And it proved to be just that. Every song on this album fits that journey without ever feeling like you’re hearing the same song twice. From the airy and ethereal “The Morning” to the bleak and depressing “Wicked Games” to the wildly experimental two-part track “House of Balloons / Glass Table Girls,” every song here serves a purpose.

It’s for these reasons that House of Balloons has gone on to be as influential as it has. Everybody from Bryson Tiller, Lil Uzi Vert, and even Drake have been deeply influenced by this project and the other two mixtapes in Tesfaye’s trilogy. It was a game-changer and has remained one of his best projects to this day, a flawless collection of tracks that, after ten years, not only holds up but is a clear-cut classic.



Qi Yama finds beauty in all aspects of the process

The elusive Montreal artist sat down with us to discuss his impressive debut LP, and the road that led to it

Normally when one sees a rose wilting, they see nothing more than a once-beautiful flower decaying, watching its petals drop as it slowly loses life. In Qi Yama’s eyes, there’s much more beauty to it than meets the eye.

“People might look at it like, ‘that’s sad,’ but is it sad? Or is it beautiful?” he questions, with a hint of optimism. “The process is beautiful whatever the process is.”

That’s what wilting represents for Qi Yama, and why he’s chosen wilt as the title of his recently released and excellent debut.

It’s about recognizing the beauty in all aspects of the process, no matter what they are, and that realization has been an integral part of creating his debut project. It’s also what he’s proudest of — not the release, the reception or the impressive streaming numbers — but the journey that it took to get there.

“To be honest, I’m just proud that I’ve been on this journey and that I stuck to it, that I’m at a place where I feel like I’m finally figuring things out, not on a success scale, but on a personal scale, a human scale.” He adds humbly, “I’m finally figuring myself out and understanding myself. That’s my greatest accomplishment.”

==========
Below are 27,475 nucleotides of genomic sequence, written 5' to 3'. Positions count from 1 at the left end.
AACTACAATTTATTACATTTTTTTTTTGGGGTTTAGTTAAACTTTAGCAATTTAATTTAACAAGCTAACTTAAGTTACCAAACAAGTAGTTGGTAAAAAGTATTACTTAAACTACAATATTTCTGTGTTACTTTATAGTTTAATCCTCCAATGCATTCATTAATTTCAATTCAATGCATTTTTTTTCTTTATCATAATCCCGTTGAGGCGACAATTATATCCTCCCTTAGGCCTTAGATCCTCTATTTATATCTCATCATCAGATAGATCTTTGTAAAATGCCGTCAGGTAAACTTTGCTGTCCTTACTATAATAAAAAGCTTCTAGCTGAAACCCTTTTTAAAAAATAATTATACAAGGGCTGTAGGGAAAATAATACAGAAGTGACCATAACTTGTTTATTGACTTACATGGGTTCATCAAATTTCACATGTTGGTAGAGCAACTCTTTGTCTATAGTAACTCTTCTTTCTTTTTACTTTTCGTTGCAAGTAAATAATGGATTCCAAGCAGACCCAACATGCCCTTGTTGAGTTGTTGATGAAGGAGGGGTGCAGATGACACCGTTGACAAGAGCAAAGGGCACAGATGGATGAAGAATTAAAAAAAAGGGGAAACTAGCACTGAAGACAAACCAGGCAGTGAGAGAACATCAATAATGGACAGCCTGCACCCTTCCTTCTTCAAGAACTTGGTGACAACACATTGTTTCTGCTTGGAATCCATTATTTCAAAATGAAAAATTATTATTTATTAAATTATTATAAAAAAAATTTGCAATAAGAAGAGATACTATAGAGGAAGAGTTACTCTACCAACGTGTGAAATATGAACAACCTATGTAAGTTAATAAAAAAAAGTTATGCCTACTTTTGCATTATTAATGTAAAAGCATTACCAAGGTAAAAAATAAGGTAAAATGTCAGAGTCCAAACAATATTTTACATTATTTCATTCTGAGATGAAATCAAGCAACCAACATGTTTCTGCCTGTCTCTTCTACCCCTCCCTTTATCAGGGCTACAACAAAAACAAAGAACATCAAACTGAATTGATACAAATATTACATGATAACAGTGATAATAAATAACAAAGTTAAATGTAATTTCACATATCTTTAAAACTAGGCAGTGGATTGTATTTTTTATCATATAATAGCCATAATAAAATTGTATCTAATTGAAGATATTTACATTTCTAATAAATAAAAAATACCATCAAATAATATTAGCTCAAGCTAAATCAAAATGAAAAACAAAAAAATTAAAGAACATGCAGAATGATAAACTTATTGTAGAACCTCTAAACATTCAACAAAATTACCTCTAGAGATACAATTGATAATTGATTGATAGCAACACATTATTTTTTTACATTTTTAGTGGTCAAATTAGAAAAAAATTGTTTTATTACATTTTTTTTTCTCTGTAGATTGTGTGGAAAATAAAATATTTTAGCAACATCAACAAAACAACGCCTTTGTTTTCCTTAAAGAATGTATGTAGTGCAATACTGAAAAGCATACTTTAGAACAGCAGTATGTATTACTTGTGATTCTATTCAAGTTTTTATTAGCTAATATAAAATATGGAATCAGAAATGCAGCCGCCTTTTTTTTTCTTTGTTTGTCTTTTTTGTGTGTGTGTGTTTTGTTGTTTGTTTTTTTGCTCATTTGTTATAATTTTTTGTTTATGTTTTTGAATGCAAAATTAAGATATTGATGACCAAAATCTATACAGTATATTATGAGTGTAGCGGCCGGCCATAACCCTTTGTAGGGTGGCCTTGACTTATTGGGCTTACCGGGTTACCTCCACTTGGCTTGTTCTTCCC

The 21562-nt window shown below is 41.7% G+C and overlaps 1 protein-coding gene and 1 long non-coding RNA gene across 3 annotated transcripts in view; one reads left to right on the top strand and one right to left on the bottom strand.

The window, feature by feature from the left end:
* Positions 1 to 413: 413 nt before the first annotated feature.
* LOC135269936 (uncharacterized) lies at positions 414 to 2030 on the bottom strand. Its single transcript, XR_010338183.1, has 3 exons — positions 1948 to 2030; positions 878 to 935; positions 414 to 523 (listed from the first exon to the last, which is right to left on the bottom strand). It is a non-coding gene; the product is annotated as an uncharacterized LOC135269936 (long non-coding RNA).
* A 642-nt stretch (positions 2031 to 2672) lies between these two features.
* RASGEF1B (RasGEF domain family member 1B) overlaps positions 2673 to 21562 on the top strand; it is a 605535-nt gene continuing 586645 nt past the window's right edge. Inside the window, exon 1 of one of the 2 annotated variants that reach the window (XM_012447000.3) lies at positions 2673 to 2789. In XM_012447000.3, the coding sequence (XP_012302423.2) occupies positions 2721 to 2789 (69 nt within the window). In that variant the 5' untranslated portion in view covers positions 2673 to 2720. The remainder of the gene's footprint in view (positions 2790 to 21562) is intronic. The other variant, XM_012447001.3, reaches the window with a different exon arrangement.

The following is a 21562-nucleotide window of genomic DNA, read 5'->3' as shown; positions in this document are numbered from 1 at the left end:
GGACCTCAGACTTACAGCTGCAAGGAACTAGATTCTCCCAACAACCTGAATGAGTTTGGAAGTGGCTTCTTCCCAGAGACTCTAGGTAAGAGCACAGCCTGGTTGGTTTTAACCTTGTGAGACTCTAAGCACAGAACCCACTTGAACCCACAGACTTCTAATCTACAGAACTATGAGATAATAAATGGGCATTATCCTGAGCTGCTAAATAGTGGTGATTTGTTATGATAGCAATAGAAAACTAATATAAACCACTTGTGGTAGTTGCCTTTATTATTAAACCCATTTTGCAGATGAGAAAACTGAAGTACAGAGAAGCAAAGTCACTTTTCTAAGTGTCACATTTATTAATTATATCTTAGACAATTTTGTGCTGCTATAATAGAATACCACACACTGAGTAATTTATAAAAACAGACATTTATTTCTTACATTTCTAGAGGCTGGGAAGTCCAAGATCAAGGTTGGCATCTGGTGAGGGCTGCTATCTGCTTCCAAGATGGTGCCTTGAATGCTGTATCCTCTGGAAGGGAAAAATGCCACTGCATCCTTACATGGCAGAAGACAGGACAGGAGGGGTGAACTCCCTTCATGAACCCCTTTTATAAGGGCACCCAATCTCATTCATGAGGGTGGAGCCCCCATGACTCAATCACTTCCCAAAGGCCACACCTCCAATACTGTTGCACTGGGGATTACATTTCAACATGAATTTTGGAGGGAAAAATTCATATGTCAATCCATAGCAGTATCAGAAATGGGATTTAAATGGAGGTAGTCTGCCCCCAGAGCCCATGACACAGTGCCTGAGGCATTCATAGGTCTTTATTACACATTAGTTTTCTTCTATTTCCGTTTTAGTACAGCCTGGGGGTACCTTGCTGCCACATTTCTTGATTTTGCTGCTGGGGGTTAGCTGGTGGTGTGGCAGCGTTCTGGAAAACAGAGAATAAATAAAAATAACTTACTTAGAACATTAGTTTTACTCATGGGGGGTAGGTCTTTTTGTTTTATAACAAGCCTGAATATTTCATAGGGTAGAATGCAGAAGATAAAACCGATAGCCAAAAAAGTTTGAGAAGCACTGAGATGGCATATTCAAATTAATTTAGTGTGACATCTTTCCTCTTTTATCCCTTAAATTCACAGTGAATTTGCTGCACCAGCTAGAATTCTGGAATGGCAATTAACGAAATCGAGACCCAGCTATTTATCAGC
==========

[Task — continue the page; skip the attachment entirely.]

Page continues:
It’s an admirable and understandable feeling for him to have, as this was a long journey. The mysterious Montreal musician has spent years cultivating a completely unique sound that blends lo-fi hip hop, atmospheric R&B and hazy bedroom pop — a craft he’s been perfecting for years leading up to wilt’s release.

In fact, a handful of tracks on the project were released for a short window of time several years ago, before being quickly removed from streaming services. This wasn’t due to the songs being unfinished — though they’ve since been touched up — it was a personal decision for Qi Yama.

“I needed to grow up a little bit, mature a little bit, see what this industry shit was all about,” he reflects, adding that it “needed to happen for me to actually be ready to truly put this out in the world and be like, okay, this could stay out there forever.”

It’s during this time that the ideas for this album were put on a grander scale, becoming a multi-dimensional multi-media experience. The album’s rollout now includes a mysterious world built around the artist’s mystique and music, through Instagram posts and music videos, all being brought together to tell one cohesive story.

“Cohesiveness is the pinnacle of storytelling to me, you know?” Qi Yama explains. “If you’re gonna tell a really good story, it has to fit. Everything has to fit perfectly.”

He places a lot of importance on storytelling, both in his life and in music. In his eyes, it’s an integral tool used to bring people together.

“Storytelling is beautiful to me,” he states passionately. “It’s what connects people. It’s the way in which we learn about ourselves and others, the way in which we reflect our histories and our experiences.”

It’s in this process of writing and creating music, and sharing these experiences, that Qi Yama finds true peace. It’s a process that he loves, that he knows if he puts his all into, he gets it back.

“It’s almost like a journal — and not in the way of, I’m writing down my life here, here is my story,” he explains. “It’s like as I’m living life, I’m taking these experiences and ideas and stories, and I’m putting them into this album and it’s kind of like, as I work on the album, it works back on me.”

He hopes this is something that translates in his music, something that can be heard by the listener. Not only that, but he hopes the music can help them in their search for what they’re looking for as well.